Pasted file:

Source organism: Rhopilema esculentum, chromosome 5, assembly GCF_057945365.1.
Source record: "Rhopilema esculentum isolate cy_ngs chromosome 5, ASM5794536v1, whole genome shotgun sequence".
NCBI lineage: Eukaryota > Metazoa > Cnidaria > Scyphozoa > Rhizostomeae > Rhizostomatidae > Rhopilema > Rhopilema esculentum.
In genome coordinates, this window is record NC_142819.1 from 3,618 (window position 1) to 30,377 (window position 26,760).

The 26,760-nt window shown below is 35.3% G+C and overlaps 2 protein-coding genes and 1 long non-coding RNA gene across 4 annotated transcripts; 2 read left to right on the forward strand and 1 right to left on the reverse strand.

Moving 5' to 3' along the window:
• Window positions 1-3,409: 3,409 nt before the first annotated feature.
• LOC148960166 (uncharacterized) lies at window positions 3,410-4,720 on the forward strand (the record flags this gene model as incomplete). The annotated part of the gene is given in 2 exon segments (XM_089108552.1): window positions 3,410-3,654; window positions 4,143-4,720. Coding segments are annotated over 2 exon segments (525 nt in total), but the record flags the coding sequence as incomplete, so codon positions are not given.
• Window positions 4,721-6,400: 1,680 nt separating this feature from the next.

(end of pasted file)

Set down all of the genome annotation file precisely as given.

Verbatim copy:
Source organism: Rhopilema esculentum, chromosome 5, assembly GCF_057945365.1.
Source record: "Rhopilema esculentum isolate cy_ngs chromosome 5, ASM5794536v1, whole genome shotgun sequence".
NCBI lineage: Eukaryota > Metazoa > Cnidaria > Scyphozoa > Rhizostomeae > Rhizostomatidae > Rhopilema > Rhopilema esculentum.
In genome coordinates, this window is record NC_142819.1 from 3,618 (window position 1) to 30,377 (window position 26,760).

The 26,760-nt window shown below is 35.3% G+C and overlaps 2 protein-coding genes and 1 long non-coding RNA gene across 4 annotated transcripts; 2 read left to right on the forward strand and 1 right to left on the reverse strand.

Moving 5' to 3' along the window:
• Window positions 1-3,409: 3,409 nt before the first annotated feature.
• LOC148960166 (uncharacterized) lies at window positions 3,410-4,720 on the forward strand (the record flags this gene model as incomplete). The annotated part of the gene is given in 2 exon segments (XM_089108552.1): window positions 3,410-3,654; window positions 4,143-4,720. Coding segments are annotated over 2 exon segments (525 nt in total), but the record flags the coding sequence as incomplete, so codon positions are not given.
• Window positions 4,721-6,400: 1,680 nt separating this feature from the next.